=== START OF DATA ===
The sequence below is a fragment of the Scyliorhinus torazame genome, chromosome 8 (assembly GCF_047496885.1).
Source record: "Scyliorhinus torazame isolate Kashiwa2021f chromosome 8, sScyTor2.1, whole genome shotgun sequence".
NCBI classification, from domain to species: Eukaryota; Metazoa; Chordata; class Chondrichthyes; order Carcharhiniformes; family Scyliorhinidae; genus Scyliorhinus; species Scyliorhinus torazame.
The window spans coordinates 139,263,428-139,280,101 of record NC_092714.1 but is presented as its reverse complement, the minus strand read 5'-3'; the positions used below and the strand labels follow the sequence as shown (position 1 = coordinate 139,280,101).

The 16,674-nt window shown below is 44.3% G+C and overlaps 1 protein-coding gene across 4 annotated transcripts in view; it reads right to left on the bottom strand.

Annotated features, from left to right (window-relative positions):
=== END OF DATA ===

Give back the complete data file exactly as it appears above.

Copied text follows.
The sequence below is a fragment of the Scyliorhinus torazame genome, chromosome 8 (assembly GCF_047496885.1).
Source record: "Scyliorhinus torazame isolate Kashiwa2021f chromosome 8, sScyTor2.1, whole genome shotgun sequence".
NCBI classification, from domain to species: Eukaryota; Metazoa; Chordata; class Chondrichthyes; order Carcharhiniformes; family Scyliorhinidae; genus Scyliorhinus; species Scyliorhinus torazame.
The window spans coordinates 139,263,428-139,280,101 of record NC_092714.1 but is presented as its reverse complement, the minus strand read 5'-3'; the positions used below and the strand labels follow the sequence as shown (position 1 = coordinate 139,280,101).

The 16,674-nt window shown below is 44.3% G+C and overlaps 1 protein-coding gene across 4 annotated transcripts in view; it reads right to left on the bottom strand.

Annotated features, from left to right (window-relative positions):